VA now covers IVF, adoption for injured veterans

- Alex Dillmann says he's lucky to have survived the horrors of war says he was able to fulfill his dream of starting a family, in spite of his injuries. But it wasn't easy.

In the past, retired, injured veterans were not eligible to financial help with things like in vitro fertilization (IVF) or adoption. A new law, however, helps couples like Alex and Holly Dillmann become parents.

The Dillmanns now have a 7-month-old son, Maximus, and he is the light of their life.

"You really get to appreciate life and how much... And it's just a miracle how it all comes together," Alex said.

But, they didn't know if this day would ever come.

Alex is a retired Army staff sergeant. He suffered life-changing injuries while deployed in Afghanistan six years ago. A roadside bomb punctured his lungs, shattered his legs and severed his spine. He was paralyzed from the abdomen down.

Following a two-year hospital stay to recover from those injuries, Alex and Holly wanted to start a family, but not right away.

"After injury, you're not really in a place to bring... It's difficult," said Alex.

"Even after we got out [of the hospital], we still weren't in any place to say, 'Hey, let's start our family,'" Holly recalled. "We needed to get time to... our new life with Alex being in a wheelchair... traveling in a wheelchair, Alex learning how to drive in a wheelchair."

Until recently, the Department of Veterans Affairs didn't cover the costs of in vitro fertilization for combat-wounded veterans. Last year, former President Barack Obama signed a bill that allows the VA to pay the costs. However, it will have to be revisited every two years, for now.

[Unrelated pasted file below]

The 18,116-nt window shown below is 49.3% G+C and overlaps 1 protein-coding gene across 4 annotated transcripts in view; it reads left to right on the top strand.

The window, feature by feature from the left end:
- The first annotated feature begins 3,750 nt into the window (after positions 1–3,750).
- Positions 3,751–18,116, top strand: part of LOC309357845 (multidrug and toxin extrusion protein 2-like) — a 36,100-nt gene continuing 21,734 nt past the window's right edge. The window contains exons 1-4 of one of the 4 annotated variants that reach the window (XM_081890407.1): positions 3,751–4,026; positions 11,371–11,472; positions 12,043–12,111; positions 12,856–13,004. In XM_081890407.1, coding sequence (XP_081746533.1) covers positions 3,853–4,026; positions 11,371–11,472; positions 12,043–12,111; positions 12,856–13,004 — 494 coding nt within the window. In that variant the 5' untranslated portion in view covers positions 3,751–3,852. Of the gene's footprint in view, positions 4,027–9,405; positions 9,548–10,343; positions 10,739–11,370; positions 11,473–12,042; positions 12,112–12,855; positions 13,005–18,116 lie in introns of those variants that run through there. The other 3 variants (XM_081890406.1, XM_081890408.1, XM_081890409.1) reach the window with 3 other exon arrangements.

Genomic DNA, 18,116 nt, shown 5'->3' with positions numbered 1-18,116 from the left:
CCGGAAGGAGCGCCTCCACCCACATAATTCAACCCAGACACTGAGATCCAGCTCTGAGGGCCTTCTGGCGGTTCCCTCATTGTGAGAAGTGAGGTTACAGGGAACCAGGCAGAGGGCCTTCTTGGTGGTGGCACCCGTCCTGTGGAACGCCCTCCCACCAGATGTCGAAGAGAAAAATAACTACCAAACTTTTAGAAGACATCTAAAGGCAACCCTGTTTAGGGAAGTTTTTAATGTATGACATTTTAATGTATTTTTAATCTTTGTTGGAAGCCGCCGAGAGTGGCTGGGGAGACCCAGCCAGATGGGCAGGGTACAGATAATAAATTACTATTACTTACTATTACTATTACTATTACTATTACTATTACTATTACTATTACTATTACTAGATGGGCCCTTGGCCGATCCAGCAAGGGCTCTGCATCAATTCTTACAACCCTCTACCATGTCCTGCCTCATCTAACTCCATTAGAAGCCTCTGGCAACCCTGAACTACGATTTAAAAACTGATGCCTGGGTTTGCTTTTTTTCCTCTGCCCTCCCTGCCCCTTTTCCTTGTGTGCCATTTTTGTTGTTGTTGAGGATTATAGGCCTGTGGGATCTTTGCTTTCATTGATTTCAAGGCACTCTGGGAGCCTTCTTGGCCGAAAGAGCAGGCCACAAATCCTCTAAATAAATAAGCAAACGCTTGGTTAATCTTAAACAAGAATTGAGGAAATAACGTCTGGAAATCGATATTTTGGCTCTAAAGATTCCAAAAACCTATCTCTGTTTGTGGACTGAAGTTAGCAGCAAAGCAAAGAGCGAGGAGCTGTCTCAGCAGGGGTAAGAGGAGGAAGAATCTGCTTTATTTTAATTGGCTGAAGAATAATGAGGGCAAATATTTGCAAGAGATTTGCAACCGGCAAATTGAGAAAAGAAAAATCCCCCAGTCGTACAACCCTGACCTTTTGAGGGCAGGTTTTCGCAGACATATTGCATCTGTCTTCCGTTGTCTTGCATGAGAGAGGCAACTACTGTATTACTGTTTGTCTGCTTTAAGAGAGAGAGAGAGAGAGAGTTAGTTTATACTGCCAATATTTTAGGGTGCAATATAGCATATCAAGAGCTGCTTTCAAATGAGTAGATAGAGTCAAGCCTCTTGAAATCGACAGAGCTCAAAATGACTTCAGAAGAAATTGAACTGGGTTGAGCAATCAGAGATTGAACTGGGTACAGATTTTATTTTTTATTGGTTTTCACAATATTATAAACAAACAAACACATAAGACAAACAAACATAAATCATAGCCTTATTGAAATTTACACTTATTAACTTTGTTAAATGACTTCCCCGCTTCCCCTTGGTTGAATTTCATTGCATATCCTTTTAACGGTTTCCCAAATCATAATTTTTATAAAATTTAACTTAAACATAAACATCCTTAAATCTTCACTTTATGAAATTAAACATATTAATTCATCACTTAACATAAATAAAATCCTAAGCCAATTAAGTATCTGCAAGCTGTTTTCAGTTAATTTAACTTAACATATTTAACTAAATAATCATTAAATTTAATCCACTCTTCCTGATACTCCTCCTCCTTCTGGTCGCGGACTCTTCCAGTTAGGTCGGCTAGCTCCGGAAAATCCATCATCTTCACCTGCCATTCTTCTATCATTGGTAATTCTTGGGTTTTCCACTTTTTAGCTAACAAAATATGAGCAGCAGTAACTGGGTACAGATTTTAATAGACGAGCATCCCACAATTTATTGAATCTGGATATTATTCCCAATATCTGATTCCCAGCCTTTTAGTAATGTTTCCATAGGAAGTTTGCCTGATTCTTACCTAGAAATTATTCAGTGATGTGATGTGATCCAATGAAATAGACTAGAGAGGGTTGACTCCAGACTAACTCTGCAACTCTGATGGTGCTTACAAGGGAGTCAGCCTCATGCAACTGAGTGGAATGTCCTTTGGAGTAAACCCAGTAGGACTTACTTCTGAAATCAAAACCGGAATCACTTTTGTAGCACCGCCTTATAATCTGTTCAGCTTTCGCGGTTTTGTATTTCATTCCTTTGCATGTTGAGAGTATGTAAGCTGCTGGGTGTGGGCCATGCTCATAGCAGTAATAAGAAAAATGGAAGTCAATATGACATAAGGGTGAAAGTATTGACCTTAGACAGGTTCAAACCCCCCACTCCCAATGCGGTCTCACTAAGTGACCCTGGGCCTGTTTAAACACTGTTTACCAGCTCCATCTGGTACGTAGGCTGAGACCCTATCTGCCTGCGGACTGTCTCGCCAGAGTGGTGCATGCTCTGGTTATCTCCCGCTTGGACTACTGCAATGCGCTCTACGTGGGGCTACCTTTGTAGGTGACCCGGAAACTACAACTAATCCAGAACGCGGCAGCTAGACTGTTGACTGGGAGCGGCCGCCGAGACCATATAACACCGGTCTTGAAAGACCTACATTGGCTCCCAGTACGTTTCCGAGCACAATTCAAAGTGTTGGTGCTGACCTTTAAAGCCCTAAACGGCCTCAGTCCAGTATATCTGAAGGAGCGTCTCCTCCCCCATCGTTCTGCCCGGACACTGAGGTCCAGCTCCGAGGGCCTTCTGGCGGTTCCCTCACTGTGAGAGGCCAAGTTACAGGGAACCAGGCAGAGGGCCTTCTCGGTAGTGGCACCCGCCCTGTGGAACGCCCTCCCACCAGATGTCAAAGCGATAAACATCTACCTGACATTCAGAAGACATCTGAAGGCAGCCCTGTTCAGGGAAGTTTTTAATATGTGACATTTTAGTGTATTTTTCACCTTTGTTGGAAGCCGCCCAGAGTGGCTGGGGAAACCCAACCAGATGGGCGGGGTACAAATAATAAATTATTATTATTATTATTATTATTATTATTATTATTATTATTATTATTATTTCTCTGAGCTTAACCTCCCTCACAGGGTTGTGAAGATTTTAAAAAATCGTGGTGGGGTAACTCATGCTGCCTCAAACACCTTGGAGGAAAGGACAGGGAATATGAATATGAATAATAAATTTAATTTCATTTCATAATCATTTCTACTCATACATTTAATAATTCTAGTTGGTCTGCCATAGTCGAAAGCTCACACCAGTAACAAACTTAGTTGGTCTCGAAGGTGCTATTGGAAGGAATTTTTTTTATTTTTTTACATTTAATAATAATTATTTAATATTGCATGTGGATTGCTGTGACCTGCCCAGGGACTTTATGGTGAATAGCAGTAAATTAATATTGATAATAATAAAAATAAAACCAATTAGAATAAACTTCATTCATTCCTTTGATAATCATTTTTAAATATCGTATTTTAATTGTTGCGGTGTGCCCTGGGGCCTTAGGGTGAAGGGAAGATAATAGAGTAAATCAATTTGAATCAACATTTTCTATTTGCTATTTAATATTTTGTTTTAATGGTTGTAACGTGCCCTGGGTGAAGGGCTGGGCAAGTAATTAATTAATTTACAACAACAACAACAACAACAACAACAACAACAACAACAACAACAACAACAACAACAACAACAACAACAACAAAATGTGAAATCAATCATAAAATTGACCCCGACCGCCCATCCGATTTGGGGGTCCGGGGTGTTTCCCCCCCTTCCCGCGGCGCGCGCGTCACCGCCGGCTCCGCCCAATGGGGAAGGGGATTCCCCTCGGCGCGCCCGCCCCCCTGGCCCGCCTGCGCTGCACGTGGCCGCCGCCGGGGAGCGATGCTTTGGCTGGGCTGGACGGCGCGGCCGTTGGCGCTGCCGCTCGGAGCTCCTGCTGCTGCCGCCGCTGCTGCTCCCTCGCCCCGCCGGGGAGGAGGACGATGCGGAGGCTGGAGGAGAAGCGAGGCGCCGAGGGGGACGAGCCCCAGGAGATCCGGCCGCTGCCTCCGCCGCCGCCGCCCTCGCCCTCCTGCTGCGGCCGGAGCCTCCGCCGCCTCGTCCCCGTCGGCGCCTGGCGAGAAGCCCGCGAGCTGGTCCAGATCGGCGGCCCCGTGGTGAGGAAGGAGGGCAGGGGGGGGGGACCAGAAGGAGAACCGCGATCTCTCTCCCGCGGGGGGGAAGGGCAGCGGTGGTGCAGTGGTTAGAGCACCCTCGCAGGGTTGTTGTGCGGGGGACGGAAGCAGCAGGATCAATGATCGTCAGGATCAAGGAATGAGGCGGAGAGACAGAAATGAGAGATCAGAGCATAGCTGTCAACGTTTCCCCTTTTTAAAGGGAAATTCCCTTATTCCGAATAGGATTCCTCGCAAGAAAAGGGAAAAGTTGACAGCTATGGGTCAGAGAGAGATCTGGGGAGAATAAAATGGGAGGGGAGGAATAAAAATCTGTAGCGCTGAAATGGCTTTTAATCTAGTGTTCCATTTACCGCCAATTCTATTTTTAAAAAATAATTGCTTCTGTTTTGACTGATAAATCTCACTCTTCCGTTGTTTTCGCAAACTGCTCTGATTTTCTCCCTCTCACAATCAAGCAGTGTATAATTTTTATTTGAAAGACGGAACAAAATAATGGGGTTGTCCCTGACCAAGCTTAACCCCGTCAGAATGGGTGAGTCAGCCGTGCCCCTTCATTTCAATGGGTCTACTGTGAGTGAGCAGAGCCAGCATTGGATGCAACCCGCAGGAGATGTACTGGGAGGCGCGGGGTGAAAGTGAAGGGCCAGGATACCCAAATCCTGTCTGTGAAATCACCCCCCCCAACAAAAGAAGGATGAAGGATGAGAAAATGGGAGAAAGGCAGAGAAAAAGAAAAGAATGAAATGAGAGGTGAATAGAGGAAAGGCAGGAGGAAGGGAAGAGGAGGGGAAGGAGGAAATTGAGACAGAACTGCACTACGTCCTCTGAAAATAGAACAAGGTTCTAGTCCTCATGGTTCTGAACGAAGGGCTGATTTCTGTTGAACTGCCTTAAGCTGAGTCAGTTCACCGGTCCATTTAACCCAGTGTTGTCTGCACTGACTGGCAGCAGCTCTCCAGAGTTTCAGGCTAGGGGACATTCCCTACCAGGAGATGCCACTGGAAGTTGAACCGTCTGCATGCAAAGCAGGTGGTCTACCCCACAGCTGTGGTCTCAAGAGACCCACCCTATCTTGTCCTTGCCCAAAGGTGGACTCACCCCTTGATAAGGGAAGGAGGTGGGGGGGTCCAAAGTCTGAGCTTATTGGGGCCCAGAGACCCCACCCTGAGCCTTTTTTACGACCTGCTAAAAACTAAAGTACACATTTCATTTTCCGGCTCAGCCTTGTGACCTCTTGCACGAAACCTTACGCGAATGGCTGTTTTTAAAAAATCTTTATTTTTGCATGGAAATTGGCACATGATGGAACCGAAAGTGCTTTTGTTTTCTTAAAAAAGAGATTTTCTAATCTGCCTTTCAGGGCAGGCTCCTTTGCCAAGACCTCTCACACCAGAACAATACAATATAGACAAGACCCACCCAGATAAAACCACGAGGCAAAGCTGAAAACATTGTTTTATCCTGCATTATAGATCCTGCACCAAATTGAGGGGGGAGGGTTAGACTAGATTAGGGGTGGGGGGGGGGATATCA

"I mean, these are services that make these men and women whole again," said Holly. "I mean, to be able to come home, you know, start a family and move on with their lives."

The Dillmanns went through three rounds of IVF before having their baby boy.

"To see where we're at now, it's like, it's unbelievable," said Holly. "It's just absolutely unbelievable to see them together, to see the joy that Alex gets with him."

"I don't know what's after this now," said Alex. "I mean, this is really, the American dream."

Now, they want to see a permanent solution so other families like them can also live the American dream.

"That's the hope, and dream of a lot people is to be able to start a family and pass on their legacy," said Holly. "It shouldn't be any different for the men and women who serve our country who have risked life and limb... They need to know that if this is... If they sustain these injuries to be able to start a family, that they're going to be able to have access to this treatment."

Maximus keeps the Dillmanns busy these days. His life is the most precious gift of their lives after the amount of suffering and struggling they went through to have him here today

"This is what it's about. Seeing him like this. Seeing the smile on your face and the sparkle in his eyes," Holly said to Alex. "I mean seeing him talk about Maximus this way. This is what it's all about."

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